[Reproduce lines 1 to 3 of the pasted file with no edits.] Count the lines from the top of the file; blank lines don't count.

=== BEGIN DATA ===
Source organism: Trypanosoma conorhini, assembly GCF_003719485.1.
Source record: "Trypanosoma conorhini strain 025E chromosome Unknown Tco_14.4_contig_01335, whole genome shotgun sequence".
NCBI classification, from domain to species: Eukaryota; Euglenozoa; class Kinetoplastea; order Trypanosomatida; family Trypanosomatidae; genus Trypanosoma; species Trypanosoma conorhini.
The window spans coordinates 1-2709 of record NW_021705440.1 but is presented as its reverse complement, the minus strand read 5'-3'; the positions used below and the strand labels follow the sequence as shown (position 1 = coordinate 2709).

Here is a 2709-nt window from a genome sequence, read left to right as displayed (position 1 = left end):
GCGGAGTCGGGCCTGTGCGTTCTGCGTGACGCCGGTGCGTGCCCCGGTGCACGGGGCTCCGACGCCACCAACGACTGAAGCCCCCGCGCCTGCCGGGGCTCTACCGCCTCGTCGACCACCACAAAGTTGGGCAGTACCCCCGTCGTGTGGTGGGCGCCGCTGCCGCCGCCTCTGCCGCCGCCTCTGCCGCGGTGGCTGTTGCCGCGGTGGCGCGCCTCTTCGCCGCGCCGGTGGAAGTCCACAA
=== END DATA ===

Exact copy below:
Source organism: Trypanosoma conorhini, assembly GCF_003719485.1.
Source record: "Trypanosoma conorhini strain 025E chromosome Unknown Tco_14.4_contig_01335, whole genome shotgun sequence".
NCBI classification, from domain to species: Eukaryota; Euglenozoa; class Kinetoplastea; order Trypanosomatida; family Trypanosomatidae; genus Trypanosoma; species Trypanosoma conorhini.